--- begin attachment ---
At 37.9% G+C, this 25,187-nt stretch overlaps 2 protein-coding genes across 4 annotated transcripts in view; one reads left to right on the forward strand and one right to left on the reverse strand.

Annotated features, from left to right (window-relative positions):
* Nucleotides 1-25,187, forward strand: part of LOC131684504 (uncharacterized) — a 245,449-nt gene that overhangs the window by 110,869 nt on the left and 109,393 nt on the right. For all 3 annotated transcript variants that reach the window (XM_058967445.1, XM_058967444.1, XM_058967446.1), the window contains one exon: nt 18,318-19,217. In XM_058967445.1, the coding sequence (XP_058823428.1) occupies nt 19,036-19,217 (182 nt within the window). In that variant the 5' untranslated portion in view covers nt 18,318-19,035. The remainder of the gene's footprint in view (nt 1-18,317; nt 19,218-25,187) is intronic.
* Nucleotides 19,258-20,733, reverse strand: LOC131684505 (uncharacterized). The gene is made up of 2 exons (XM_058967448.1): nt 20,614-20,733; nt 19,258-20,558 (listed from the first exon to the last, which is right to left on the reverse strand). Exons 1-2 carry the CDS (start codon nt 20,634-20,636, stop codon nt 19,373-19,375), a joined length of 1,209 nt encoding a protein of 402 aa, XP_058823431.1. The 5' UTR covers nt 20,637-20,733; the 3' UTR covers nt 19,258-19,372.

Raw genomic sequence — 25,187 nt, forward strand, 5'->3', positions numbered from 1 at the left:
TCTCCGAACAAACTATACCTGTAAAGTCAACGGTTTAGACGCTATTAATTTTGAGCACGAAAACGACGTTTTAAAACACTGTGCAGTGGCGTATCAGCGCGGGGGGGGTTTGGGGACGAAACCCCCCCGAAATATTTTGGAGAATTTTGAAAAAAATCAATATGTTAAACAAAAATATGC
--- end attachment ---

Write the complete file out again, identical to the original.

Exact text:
At 37.9% G+C, this 25,187-nt stretch overlaps 2 protein-coding genes across 4 annotated transcripts in view; one reads left to right on the forward strand and one right to left on the reverse strand.

Annotated features, from left to right (window-relative positions):
* Nucleotides 1-25,187, forward strand: part of LOC131684504 (uncharacterized) — a 245,449-nt gene that overhangs the window by 110,869 nt on the left and 109,393 nt on the right. For all 3 annotated transcript variants that reach the window (XM_058967445.1, XM_058967444.1, XM_058967446.1), the window contains one exon: nt 18,318-19,217. In XM_058967445.1, the coding sequence (XP_058823428.1) occupies nt 19,036-19,217 (182 nt within the window). In that variant the 5' untranslated portion in view covers nt 18,318-19,035. The remainder of the gene's footprint in view (nt 1-18,317; nt 19,218-25,187) is intronic.
* Nucleotides 19,258-20,733, reverse strand: LOC131684505 (uncharacterized). The gene is made up of 2 exons (XM_058967448.1): nt 20,614-20,733; nt 19,258-20,558 (listed from the first exon to the last, which is right to left on the reverse strand). Exons 1-2 carry the CDS (start codon nt 20,634-20,636, stop codon nt 19,373-19,375), a joined length of 1,209 nt encoding a protein of 402 aa, XP_058823431.1. The 5' UTR covers nt 20,637-20,733; the 3' UTR covers nt 19,258-19,372.

Raw genomic sequence — 25,187 nt, forward strand, 5'->3', positions numbered from 1 at the left:
TCTCCGAACAAACTATACCTGTAAAGTCAACGGTTTAGACGCTATTAATTTTGAGCACGAAAACGACGTTTTAAAACACTGTGCAGTGGCGTATCAGCGCGGGGGGGGTTTGGGGACGAAACCCCCCCGAAATATTTTGGAGAATTTTGAAAAAAATCAATATGTTAAACAAAAATATGC